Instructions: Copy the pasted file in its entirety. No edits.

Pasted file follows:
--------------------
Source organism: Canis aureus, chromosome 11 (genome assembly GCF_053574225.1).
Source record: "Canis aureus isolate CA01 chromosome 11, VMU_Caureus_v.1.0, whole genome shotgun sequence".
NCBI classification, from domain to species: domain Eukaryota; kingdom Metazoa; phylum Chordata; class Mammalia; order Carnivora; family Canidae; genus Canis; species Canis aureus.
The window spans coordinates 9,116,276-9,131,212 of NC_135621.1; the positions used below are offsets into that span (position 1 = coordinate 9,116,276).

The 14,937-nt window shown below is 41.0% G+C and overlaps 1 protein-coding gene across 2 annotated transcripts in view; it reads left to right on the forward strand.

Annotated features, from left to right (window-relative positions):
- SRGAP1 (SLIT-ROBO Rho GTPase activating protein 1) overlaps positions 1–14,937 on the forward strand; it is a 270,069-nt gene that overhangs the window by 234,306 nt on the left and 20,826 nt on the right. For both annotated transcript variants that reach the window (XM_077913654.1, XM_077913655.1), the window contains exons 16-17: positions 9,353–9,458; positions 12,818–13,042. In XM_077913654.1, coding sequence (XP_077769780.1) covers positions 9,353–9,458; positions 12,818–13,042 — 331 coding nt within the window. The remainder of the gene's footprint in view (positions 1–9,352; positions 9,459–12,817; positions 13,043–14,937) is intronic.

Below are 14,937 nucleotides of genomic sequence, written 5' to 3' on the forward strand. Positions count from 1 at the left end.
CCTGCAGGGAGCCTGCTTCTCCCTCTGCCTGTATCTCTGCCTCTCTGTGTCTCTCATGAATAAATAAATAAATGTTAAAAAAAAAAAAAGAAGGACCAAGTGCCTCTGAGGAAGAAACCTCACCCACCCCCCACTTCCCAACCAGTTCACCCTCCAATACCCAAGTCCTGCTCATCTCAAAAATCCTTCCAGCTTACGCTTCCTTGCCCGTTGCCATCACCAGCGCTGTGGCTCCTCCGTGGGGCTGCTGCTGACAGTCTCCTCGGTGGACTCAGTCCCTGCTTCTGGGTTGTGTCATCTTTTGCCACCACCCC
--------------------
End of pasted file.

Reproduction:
Source organism: Canis aureus, chromosome 11 (genome assembly GCF_053574225.1).
Source record: "Canis aureus isolate CA01 chromosome 11, VMU_Caureus_v.1.0, whole genome shotgun sequence".
NCBI classification, from domain to species: domain Eukaryota; kingdom Metazoa; phylum Chordata; class Mammalia; order Carnivora; family Canidae; genus Canis; species Canis aureus.
The window spans coordinates 9,116,276-9,131,212 of NC_135621.1; the positions used below are offsets into that span (position 1 = coordinate 9,116,276).

The 14,937-nt window shown below is 41.0% G+C and overlaps 1 protein-coding gene across 2 annotated transcripts in view; it reads left to right on the forward strand.

Annotated features, from left to right (window-relative positions):
- SRGAP1 (SLIT-ROBO Rho GTPase activating protein 1) overlaps positions 1–14,937 on the forward strand; it is a 270,069-nt gene that overhangs the window by 234,306 nt on the left and 20,826 nt on the right. For both annotated transcript variants that reach the window (XM_077913654.1, XM_077913655.1), the window contains exons 16-17: positions 9,353–9,458; positions 12,818–13,042. In XM_077913654.1, coding sequence (XP_077769780.1) covers positions 9,353–9,458; positions 12,818–13,042 — 331 coding nt within the window. The remainder of the gene's footprint in view (positions 1–9,352; positions 9,459–12,817; positions 13,043–14,937) is intronic.

Below are 14,937 nucleotides of genomic sequence, written 5' to 3' on the forward strand. Positions count from 1 at the left end.
CCTGCAGGGAGCCTGCTTCTCCCTCTGCCTGTATCTCTGCCTCTCTGTGTCTCTCATGAATAAATAAATAAATGTTAAAAAAAAAAAAAGAAGGACCAAGTGCCTCTGAGGAAGAAACCTCACCCACCCCCCACTTCCCAACCAGTTCACCCTCCAATACCCAAGTCCTGCTCATCTCAAAAATCCTTCCAGCTTACGCTTCCTTGCCCGTTGCCATCACCAGCGCTGTGGCTCCTCCGTGGGGCTGCTGCTGACAGTCTCCTCGGTGGACTCAGTCCCTGCTTCTGGGTTGTGTCATCTTTTGCCACCACCCC